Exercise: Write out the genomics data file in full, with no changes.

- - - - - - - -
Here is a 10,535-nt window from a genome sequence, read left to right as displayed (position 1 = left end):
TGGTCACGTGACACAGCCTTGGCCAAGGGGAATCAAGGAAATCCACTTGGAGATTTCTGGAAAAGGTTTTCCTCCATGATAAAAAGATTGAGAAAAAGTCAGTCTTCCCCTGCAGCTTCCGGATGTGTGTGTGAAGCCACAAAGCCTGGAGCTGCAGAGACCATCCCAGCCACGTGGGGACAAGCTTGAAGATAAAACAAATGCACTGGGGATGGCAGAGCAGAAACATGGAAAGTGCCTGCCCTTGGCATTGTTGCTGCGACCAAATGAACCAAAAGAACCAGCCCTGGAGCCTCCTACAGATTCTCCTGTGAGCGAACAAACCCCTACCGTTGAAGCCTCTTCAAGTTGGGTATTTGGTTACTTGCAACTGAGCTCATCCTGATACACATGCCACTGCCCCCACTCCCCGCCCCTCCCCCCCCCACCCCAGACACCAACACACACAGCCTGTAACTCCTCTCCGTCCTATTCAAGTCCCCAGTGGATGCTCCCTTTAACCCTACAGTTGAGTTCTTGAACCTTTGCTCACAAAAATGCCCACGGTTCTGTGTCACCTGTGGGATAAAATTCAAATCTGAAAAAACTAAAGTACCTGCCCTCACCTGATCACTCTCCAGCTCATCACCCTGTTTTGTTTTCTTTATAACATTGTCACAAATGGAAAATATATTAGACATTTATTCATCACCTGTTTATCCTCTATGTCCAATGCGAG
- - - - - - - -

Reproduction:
Here is a 10,535-nt window from a genome sequence, read left to right as displayed (position 1 = left end):
TGGTCACGTGACACAGCCTTGGCCAAGGGGAATCAAGGAAATCCACTTGGAGATTTCTGGAAAAGGTTTTCCTCCATGATAAAAAGATTGAGAAAAAGTCAGTCTTCCCCTGCAGCTTCCGGATGTGTGTGTGAAGCCACAAAGCCTGGAGCTGCAGAGACCATCCCAGCCACGTGGGGACAAGCTTGAAGATAAAACAAATGCACTGGGGATGGCAGAGCAGAAACATGGAAAGTGCCTGCCCTTGGCATTGTTGCTGCGACCAAATGAACCAAAAGAACCAGCCCTGGAGCCTCCTACAGATTCTCCTGTGAGCGAACAAACCCCTACCGTTGAAGCCTCTTCAAGTTGGGTATTTGGTTACTTGCAACTGAGCTCATCCTGATACACATGCCACTGCCCCCACTCCCCGCCCCTCCCCCCCCCACCCCAGACACCAACACACACAGCCTGTAACTCCTCTCCGTCCTATTCAAGTCCCCAGTGGATGCTCCCTTTAACCCTACAGTTGAGTTCTTGAACCTTTGCTCACAAAAATGCCCACGGTTCTGTGTCACCTGTGGGATAAAATTCAAATCTGAAAAAACTAAAGTACCTGCCCTCACCTGATCACTCTCCAGCTCATCACCCTGTTTTGTTTTCTTTATAACATTGTCACAAATGGAAAATATATTAGACATTTATTCATCACCTGTTTATCCTCTATGTCCAATGCGAG